FYI: Part 1 of this column can be found by clicking here.
The Browser Part 2
This month we will continue our “Using our Tools” series and the discussion on the browser. In part 1 we covered some web browser choices including Chrome, Edge, Firefox, and Safari which covers the majority of the browsers commonly found on the Internet. We also discussed the Tab Bar and the Tool Bar. This month we will cover important browser settings, private browsing, bookmarking, and history.
These instructions are for a Chrome or Firefox browser running under windows. On the far-right hand side of the browsers toolbar you should find a menu represented by either three lines or three dots stacked one on top of another. The three lines are often called a hamburger menu. Selecting the menu should pull-down a menu and near the bottom should be a choice of settings. Selecting settings will open a new browser tab with a menu on the left side where you will find “Privacy & Security”. Selecting this will allow configuration of the privacy options supported by the browser.
There are a lot of setting here, but we will look at just a few. Cookies are used to track information between your browser and each web site you visit. Cookies are sometimes sent from external or “third party” web sites so you can be tracked between sites across the web. In general, this is a violation of your privacy. Whenever you see the Facebook F in a blue circle icon for example Facebook is tracking you and collecting information about which websites you have visited to share with other companies. This tracking occurs even if you do not have a Facebook account.
In Firefox use Enhanced Tracking Protection set to Strict to reduce the number of tacking tools that can be used to follow you across the web. You can also have all cookies deleted whenever you close the browser. A separate “History” tool allows all of your Internet history to be erase to a previous point in time.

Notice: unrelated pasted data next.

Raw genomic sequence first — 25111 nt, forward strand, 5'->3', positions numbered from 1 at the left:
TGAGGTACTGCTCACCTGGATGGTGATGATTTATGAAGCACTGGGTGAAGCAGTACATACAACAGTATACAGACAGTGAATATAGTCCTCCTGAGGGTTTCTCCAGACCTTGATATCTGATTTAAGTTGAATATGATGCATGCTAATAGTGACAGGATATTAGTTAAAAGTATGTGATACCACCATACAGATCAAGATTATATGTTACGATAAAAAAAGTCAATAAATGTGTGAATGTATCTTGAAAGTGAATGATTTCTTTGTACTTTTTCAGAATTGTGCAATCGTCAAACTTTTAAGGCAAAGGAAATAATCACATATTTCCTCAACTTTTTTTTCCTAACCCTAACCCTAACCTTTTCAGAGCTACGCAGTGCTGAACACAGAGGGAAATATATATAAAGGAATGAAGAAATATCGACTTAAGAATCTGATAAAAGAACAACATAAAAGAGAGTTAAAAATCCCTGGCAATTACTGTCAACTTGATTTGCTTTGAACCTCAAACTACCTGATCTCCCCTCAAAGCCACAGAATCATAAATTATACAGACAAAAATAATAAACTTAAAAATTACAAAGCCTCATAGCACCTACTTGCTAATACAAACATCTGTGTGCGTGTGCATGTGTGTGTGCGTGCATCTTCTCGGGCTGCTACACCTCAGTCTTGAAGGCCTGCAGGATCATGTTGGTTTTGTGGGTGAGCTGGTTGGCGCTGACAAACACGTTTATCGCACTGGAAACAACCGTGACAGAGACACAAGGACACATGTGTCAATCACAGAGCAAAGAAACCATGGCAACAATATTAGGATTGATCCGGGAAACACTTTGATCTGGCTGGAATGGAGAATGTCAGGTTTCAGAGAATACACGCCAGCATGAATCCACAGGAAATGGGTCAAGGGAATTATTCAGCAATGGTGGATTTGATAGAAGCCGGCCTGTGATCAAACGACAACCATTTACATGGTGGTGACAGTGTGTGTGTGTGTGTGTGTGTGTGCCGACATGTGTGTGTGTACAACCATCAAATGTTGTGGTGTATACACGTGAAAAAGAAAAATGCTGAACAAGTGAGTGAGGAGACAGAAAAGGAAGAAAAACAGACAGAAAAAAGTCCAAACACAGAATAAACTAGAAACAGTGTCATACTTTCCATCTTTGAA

Chrome also provides several similar tools, but these are grouped separately. For example, disabling third-party trackers is enabled separately for normal mode and “incognito” mode. Chrome is written by Google and Google make their money by selling targeted ads. So, Google tends to be less friendly to technology that makes it harder to target you as an individual. Currently offers a tool called “Privacy sandbox” that allows Google to run experiments on new ways of tracking customers without revealing specific identifying information about the user. I normally leave this disabled because they do not have a history of success.
Incognito Mode and Private Windows
All of the browsers seem to offer a Private Mode which take steps to reduce the amount of information that can be used to track your browser as you crawl the web. This good when you want to research your cousin’s rare disease without getting followed by a million ads about potential cures. In this case the browser doesn’t save your cookies, history, site data, or data entered into forms. This makes it harder for the sites to track you across other site and across multiple sessions but be aware it does not totally protect you. Firefox has all of this which is further enhance by Advanced Tracking Protection, but the warning still applies.
If you need more privacy than Privacy or Incognito modes can give, I recommend using a good Virtual Private Network (VPN). Firefox offers the Mozilla VPN solution for a $4.99 per month.
Bookmarks and History
So, I have been browsing the web for several hours researching let’s say “Mantle Lanterns” and I have found several interesting sites that I want to come back to later and read in detail. The URLs are 80 characters long so I don’t want to write then down, and my search result list is several pages long and I will never remember how I found them. What do I do? I use a bookmark. The bookmark icon looks like a star (for favorites) found on the right side of the address bar in both Firefox and Chrome. Selecting the icon asks if you want to bookmark the page. Once a page has been bookmarked it can be found by looking it up in the bookmarks collection.
But what if I found something and I forgot to bookmark it? The browser tracks the history of where you have been on the web. This is sort of like Google Maps tracking where you have been on the map. The browser keeps a record of each page you have visited in chronological order and grouped by the domain (top level web site). If you remember the time, you last visited the website it can be pretty easy to look it up using the history. History is not kept if you are using a private window so is not useful in that case.
Again, I have run out of time and space (where is a Tardis when I need one?). Next visit to “Using our Tools” I should be able to wrap up our discussion of the browser when I cover search engines, Home Pages, add-ons, and extensions.